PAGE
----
In the end, Tolstoy is one angry man. He does have some legitimate grounds for his anger, but I think he devised an angry philosophy, found six verses that backed it up, and wrote a book. Some of this book reads like a diatribe, which a modern-day editor would have limited extensively.

Tolstoy lived in a rough time and I empathize with him. I do think he’s more right than he is wrong, and I do think he was trying to help, but he’s just too sloppy with his reasoning, too idealistic in his hopes, and too narrow in his usage of Scripture. The deeper irony of the book is that he, as a rich man of influence, can get away with standing up to the government! If he were a peasant, his book never would have been written, let alone published, nor would he have lived! As much as I appreciate his stance against evil, I don’t think it’s rooted in reality, nor in Scripture.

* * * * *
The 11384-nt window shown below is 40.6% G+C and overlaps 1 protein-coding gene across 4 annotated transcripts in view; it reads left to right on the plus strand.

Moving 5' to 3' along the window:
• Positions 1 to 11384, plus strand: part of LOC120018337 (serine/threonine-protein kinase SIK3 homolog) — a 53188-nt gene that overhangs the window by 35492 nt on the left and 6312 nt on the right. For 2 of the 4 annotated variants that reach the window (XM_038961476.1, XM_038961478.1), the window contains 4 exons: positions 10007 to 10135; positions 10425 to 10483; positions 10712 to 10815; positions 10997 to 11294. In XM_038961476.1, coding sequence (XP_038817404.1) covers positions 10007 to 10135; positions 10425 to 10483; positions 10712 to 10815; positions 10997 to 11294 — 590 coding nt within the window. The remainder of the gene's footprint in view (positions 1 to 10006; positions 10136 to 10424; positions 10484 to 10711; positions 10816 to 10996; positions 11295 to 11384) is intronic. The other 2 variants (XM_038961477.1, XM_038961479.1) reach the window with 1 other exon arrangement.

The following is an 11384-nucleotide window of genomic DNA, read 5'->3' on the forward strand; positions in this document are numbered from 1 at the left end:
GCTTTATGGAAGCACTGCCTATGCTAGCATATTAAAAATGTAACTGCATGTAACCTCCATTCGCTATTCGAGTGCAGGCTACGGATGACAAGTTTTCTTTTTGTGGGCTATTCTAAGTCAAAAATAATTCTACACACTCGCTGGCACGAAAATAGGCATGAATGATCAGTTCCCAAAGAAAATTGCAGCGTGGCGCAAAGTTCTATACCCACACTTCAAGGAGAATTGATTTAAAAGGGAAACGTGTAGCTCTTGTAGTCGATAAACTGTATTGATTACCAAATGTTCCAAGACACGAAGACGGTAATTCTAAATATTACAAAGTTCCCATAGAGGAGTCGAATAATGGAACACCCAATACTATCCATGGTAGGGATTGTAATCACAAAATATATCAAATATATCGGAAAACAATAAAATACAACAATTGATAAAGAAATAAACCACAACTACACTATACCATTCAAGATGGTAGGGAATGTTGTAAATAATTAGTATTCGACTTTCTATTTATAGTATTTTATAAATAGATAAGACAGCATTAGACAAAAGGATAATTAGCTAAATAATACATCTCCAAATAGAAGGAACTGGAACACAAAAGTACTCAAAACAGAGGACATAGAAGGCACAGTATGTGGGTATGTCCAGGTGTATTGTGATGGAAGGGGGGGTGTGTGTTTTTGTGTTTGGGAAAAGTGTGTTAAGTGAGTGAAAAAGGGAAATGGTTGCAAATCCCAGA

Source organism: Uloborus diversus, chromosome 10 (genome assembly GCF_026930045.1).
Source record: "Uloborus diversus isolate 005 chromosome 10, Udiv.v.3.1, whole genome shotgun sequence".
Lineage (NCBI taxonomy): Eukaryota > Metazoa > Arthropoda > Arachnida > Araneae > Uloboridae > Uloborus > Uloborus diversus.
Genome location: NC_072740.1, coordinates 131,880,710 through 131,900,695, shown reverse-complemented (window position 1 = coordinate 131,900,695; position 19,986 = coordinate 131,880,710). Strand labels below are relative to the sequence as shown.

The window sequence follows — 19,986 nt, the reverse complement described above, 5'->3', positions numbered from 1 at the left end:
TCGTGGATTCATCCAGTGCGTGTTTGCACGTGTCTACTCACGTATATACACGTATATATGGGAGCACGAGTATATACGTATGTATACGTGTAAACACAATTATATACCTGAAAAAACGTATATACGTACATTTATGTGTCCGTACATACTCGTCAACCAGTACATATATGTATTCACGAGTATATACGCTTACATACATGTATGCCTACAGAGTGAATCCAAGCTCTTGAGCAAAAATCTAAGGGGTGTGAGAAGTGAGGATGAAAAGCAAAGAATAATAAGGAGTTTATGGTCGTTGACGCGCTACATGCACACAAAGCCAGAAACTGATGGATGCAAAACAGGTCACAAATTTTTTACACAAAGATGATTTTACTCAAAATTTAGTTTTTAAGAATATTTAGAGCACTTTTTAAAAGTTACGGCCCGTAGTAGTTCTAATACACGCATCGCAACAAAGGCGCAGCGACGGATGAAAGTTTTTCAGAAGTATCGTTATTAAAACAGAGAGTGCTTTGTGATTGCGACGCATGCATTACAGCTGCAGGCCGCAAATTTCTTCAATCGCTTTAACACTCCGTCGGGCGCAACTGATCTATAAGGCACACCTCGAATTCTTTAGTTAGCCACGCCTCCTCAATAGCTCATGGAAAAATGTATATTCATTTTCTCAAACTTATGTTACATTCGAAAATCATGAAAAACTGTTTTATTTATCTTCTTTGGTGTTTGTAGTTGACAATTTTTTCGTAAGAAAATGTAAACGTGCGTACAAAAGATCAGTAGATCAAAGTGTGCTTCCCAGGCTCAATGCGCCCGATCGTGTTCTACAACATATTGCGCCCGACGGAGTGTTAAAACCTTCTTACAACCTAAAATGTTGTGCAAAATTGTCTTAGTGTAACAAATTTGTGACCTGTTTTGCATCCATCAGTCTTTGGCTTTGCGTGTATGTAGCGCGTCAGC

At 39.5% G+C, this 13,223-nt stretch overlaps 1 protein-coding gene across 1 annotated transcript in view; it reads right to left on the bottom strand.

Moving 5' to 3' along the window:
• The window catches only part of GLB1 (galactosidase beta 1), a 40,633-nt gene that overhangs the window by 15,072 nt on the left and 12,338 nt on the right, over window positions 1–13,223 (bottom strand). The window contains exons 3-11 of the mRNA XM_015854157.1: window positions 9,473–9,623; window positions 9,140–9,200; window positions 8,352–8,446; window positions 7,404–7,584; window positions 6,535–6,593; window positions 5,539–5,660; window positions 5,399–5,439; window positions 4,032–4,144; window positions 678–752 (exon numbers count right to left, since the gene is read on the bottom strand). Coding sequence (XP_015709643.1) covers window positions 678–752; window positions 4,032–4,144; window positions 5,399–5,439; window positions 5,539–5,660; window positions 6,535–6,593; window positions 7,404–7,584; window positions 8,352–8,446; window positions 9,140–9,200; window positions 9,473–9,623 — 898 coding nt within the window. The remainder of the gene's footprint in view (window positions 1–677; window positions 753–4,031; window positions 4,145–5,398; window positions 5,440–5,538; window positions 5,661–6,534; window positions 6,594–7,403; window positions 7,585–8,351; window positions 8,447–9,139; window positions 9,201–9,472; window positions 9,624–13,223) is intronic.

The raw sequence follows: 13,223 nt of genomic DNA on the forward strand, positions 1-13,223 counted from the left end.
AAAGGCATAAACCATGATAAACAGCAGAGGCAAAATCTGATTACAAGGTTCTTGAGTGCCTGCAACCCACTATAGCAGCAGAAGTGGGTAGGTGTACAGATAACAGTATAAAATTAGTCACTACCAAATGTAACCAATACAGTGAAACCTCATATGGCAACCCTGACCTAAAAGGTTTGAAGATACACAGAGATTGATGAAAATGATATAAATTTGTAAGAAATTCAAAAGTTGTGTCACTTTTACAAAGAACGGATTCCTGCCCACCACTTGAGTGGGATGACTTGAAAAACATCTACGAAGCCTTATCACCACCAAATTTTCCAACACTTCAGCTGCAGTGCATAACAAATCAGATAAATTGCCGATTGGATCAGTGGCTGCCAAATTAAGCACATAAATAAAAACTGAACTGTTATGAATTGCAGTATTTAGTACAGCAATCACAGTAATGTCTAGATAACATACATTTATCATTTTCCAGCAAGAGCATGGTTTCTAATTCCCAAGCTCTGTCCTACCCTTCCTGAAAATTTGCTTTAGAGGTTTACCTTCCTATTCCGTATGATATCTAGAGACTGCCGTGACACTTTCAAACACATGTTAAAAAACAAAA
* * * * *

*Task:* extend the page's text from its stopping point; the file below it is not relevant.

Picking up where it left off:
This is the kind of book I’d recommend, except that I fear people would think I totally agree! I don’t! But he does raise valid points we don’t consider enough in our endeavors to follow Christ. For that, I thank him for making me think about it.